(501 (c) (3) non-profit corporation)
Home (more links)
The Foundation
The Andhra Journal of Industrial News
The Telangana Science Journal
Mana Sanskriti (Our Culture)

Ugadi (New Year Day)

According to Indian (Vaishnavite) mythology, the Universe is cyclically created and destroyed.  Lord Vishnu, the eternal Supreme Being, creates Lord Brahma by meditation. The life span of Brahma is 120 divine years (Mahakalpamu). Everyday Brahma creates 14 Manus one after the other, who in turn create and regulate the world. Thus, there are fourteen generations of Manu in one day (Kalpamu) of Brahma. Each Manu’s life (Manvantaramu) consists of 71 quartets of eras. Each quartet is composed of four eras: Krita, Treta, Dvapara and Kali.  The span of Krita era is 1,728,000 human years, Treta era is 1,296,000 human years, Dvapara era is 864,000 human years and Kali era is 432,000 human years.  When Manu perishes at the end of his life, Brahma creates the next Manu and the cycle continues until all fourteen Manus and the Universe perish by the end of the day.  When the night falls, Brahma goes to sleep for a period of time equal to fourteen lives of Manus. The next morning, he begins the creation with first Manu again. The cycle goes on for 120 divine years at the end of which Brahma perishes.  Lord Vishnu, after a period of meditation, creates Brahma again. (See Hindu Cosmology)

The present period is Kali era of seventh Manu’s life. This Kali era began 5,101 years ago (3101 BC) at the end of Dvapara era that was marked by the death of lord Krishna, the mortal incarnation of the eternal Lord Vishnu and the birth of Kali, the lord of this era.  The beginning of the new era or Yugamu is known as Yugadi or Ugadi, and is celebrated every year on the first day (Paadyami) of the month of the first month (Chaitramu) of 12 month cycle.

This year Ugadi is on March 18, 1999 of the Gregorian calendar, ending the year named Bahudhanya and welcoming the year named Pramadi of the 60 year cycle.  This Telugu system of reckoning dates is based on the Sanskrit Brahminical  Lunar calendar.   Telugus also follow another calendar known as Salivahana era (Salivahana Saka) based on the Empire of Salivahana.  According to this Telugu Calender this Ugadi begins the year 1921 of Salivahana era (5101 Kali Era, 1999 AD).  The end of the Kali Era is  426,899 years from this year in the beginning of the new Krita era of the 8th Manu's life.  But, that doesn't end there! Mankind has spent only half of Brahma's day of his divine 120 years of life! So, those of you who are worried about predictions of doomsday and Y2K may be assured that the cyclical end is far away!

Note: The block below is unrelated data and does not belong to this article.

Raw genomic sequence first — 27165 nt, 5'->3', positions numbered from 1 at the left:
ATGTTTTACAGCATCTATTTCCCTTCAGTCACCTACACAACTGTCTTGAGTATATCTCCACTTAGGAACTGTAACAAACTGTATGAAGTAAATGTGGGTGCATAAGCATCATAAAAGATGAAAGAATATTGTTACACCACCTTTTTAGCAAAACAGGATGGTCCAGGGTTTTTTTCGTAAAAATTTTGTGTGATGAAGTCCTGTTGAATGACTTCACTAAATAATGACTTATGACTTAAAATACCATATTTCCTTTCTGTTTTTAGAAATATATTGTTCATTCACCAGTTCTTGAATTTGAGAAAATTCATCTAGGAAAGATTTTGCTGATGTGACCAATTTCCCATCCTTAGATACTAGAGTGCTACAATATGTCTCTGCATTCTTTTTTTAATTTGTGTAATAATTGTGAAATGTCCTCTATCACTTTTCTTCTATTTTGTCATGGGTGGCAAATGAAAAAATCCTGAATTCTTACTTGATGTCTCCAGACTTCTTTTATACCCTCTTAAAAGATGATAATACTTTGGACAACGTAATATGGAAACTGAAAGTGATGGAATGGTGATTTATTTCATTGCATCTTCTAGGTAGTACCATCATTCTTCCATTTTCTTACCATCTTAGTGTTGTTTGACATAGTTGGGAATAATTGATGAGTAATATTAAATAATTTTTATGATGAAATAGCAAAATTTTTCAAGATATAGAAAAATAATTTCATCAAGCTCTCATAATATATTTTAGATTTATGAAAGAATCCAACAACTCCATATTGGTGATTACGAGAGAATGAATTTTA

On this day, Telugus wake up before dawn and take special ritual showers (Mangala Snaanaalu) and eat a special sauce called Ugadi Pachchadi (sauce).  This sauce is a paste of tamarind that contains jaggery, mango, salt, pepper, and neem flowers etc., representing all tastes, symbolically depicting all the feelings in one's life.  Later, religious Telugus gather at temples and listen to the recitation of the calendar (Panchangam) and the forecast of the future by the Brahmin priest.   The advent of television changed this routine a little bit in the cities.  Nowadays, Telugus turn on the TV to watch the recitation.  Ugadi day celebrations are marked by literary discussions, poetry recitations (kavi sammelanam) and recognition of authors of literary works through awards and the cultural programs continue for two weeks merging with the celebrations of Sri Ramnavami (Birthday of Lord Rama).

Marathis erect ‘gudhis’ on the first day (Padwa) of the Marathi New Year.  'Gudhi' is a bamboo staff with a colored silk cloth and a garlanded goblet atop, which  symbolizes victory or achievement. Hence, this day is known  “Gudipadwa” in Maharashtra. Marathis welcome the New Year with gudhi worship and distribute prasad comprising tender neem leaves, gram-pulse and jaggery. Gudhi Padwa heralds the advent of a prosperous new year and is one of the most auspicious days for Maharashtrians.  Kannadiagas celebrate Ugadi on the same day. Tamils and Punjabis celebrate New Year Day in April.

Sreenivasarao Vepachedu, March 18, 1999

Copyright ©1998-2003
Vepachedu Educational Foundation, Inc
Copyright Vepachedu Educational Foundation Inc., 2003.  All rights reserved.  All information is intended for your general knowledge only and is not a substitute for medical advice or treatment for special medical conditions or any specific health issues or starting a new fitness regimen. Please read disclaimer.

Om! Asatoma Sadgamaya, Tamasoma Jyotirgamaya, Mrityorma Amritamgamaya, Om Shantih, Shantih, Shantih!
(Lead the world from wrong path to the right path, from ignorance to knowledge, from mortality to immortality and peace!)
Back to Vepachedu Home Page